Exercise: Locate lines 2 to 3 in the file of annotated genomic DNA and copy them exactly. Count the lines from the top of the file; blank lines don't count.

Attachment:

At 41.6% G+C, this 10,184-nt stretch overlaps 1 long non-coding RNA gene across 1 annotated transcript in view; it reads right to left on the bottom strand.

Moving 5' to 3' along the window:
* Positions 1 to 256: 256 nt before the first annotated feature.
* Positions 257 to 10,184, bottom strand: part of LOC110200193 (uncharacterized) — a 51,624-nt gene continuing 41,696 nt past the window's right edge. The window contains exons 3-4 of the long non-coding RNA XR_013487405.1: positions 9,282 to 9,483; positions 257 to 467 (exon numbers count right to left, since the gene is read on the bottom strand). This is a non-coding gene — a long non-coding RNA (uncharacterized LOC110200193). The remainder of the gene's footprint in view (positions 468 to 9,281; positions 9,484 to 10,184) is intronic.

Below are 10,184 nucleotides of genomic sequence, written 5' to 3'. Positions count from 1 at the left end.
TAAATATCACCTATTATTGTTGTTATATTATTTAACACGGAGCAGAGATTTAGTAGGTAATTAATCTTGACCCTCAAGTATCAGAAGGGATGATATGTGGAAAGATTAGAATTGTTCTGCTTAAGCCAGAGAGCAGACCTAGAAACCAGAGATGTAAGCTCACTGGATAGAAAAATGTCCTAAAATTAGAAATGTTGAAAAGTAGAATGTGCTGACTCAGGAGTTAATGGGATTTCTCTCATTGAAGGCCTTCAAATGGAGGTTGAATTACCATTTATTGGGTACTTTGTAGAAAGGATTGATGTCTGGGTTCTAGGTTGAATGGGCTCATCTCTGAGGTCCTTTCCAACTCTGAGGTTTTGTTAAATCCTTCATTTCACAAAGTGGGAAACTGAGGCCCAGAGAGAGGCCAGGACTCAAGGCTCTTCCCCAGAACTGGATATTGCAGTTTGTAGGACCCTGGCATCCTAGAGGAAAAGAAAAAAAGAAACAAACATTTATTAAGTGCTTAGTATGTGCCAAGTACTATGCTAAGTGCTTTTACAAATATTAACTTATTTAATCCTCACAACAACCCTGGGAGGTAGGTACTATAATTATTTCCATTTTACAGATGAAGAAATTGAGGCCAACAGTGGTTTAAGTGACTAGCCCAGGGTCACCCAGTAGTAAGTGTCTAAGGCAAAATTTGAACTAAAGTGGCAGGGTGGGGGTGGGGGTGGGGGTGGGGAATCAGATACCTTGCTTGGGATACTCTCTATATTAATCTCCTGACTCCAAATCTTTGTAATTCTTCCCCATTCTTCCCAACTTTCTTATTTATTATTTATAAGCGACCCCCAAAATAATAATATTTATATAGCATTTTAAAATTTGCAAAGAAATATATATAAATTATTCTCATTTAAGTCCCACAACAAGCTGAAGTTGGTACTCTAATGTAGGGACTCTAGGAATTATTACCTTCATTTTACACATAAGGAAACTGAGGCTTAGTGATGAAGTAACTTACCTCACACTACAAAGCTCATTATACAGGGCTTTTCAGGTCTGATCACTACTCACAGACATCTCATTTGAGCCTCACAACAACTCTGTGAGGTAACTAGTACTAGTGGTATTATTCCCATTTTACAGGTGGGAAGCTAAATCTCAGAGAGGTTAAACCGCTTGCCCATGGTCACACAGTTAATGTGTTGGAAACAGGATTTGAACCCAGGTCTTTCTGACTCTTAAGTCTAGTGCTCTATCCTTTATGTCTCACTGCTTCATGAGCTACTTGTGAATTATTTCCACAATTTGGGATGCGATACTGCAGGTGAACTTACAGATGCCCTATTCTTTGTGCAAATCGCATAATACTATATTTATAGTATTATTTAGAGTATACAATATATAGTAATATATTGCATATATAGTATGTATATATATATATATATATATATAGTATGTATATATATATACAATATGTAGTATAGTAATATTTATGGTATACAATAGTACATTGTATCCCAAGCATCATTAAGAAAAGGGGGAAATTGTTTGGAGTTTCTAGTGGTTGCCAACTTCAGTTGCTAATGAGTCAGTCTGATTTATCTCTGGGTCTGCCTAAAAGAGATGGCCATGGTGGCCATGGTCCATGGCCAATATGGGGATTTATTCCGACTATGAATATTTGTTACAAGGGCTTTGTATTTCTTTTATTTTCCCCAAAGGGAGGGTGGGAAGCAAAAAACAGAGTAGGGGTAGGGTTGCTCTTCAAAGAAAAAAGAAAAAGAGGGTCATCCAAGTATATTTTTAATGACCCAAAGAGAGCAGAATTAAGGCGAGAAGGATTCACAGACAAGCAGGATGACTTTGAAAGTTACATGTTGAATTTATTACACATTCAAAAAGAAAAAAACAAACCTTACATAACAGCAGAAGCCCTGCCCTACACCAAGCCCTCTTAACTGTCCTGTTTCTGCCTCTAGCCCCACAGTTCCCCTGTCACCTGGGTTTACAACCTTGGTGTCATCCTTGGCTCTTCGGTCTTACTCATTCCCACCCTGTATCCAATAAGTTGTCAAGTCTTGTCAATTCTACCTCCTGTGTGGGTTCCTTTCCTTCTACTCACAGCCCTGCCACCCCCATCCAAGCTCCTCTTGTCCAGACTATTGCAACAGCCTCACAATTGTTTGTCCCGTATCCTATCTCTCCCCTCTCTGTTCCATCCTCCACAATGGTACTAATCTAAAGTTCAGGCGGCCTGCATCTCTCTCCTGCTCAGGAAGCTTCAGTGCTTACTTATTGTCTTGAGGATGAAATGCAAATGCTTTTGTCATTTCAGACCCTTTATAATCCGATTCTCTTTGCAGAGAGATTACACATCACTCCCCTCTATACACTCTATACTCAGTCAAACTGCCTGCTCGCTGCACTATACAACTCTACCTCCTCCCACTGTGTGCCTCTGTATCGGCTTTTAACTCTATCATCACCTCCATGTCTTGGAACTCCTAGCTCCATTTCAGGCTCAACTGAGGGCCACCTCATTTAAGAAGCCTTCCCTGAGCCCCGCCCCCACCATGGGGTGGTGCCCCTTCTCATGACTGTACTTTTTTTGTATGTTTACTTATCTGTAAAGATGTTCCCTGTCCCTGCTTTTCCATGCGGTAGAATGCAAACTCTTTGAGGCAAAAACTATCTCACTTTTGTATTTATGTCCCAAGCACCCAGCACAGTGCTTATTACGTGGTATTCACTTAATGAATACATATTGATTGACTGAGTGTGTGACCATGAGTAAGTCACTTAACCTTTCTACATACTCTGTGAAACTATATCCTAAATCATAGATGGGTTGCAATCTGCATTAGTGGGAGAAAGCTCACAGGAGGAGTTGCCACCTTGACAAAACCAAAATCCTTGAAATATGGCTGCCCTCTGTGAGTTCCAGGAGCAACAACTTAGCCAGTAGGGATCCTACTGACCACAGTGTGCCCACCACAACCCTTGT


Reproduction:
Moving 5' to 3' along the window:
* Positions 1 to 256: 256 nt before the first annotated feature.